Shares of Tyme Technologies (TYME) has surged 100% on a new COVID-19 patent that could treat the virus. The company is an emerging biotechnology company that is also developing cancer metabolism-based therapies.
The company received a notification that the United States Patent and Trademark Office has granted additional patent claims related to the company’s metabolomic technology platform. The patent, U.S. Patent No. 10,905,698, is directed to methods for treating COVID-19.
Unlike immune therapies that depend upon the structure of the external virus coat of COVID-19 where the therapy directs its attack, we believe TYME-19 is agnostic to this structure and any mutations to the viral coat. Like other TYME agents, TYME-19 affects cellular metabolism. It constrains viral replication after a virus has inserted its genetic blueprint into an infected cell by inhibiting the ability of the virus to use the cells synthetic apparatus to make viral proteins and lipids. As a result, we believe that TYME-19 diminishes the ability of COVID-19 to hijack an infected cell. TYME intends to initiate the appropriate clinical trials to substantiate the safety and efficacy of TYME-19.Press Release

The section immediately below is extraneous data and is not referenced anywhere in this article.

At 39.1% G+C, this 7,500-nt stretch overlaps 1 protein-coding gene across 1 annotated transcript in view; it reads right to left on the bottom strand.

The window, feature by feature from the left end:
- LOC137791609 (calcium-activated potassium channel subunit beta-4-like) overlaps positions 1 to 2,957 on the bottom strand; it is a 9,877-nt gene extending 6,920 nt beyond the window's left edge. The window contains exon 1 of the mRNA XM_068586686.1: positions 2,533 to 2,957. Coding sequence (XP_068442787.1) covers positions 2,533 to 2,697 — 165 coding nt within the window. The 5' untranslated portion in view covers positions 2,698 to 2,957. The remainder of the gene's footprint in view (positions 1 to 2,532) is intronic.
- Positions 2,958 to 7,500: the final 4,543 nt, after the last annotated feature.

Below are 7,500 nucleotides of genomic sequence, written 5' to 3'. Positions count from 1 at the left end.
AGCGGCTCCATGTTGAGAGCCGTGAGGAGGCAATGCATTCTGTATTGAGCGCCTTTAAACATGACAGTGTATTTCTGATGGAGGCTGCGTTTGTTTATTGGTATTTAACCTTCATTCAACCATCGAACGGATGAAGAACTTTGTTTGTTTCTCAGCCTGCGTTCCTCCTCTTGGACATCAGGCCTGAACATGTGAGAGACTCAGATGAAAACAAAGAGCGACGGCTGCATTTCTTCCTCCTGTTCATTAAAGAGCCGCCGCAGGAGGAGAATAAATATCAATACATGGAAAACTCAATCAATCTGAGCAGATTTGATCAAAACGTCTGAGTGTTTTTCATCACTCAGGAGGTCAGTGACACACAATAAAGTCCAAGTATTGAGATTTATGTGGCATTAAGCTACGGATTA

TYME-19 is an oral synthetic member of the bile acid family that the Company also uses in its anticancer compound, TYME-18. Because of its expertise in metabolic therapies, the Company was able to identify TYME-19 as a potent, well characterized antiviral bile acid and has performed preclinical experiments establishing effectiveness against COVID-19. Bile acids have primarily been used for liver disease; however, like all steroids, they are messenger molecules that modulate a number of diverse critical cellular regulators.
Bile acids modulate lipid and glucose metabolism and can remediate dysregulated protein folding, with potentially therapeutic effects on cardiovascular, neurologic, immune, and other metabolic systems. Some agents in this class also have antiviral properties.
In preclinical testing, TYME-19 repeatedly prevented COVID-19 viral replication without attributable cytotoxicity to the treated cells. Previous preclinical research has also shown select bile acids like TYME-19 have had broad antiviral activity.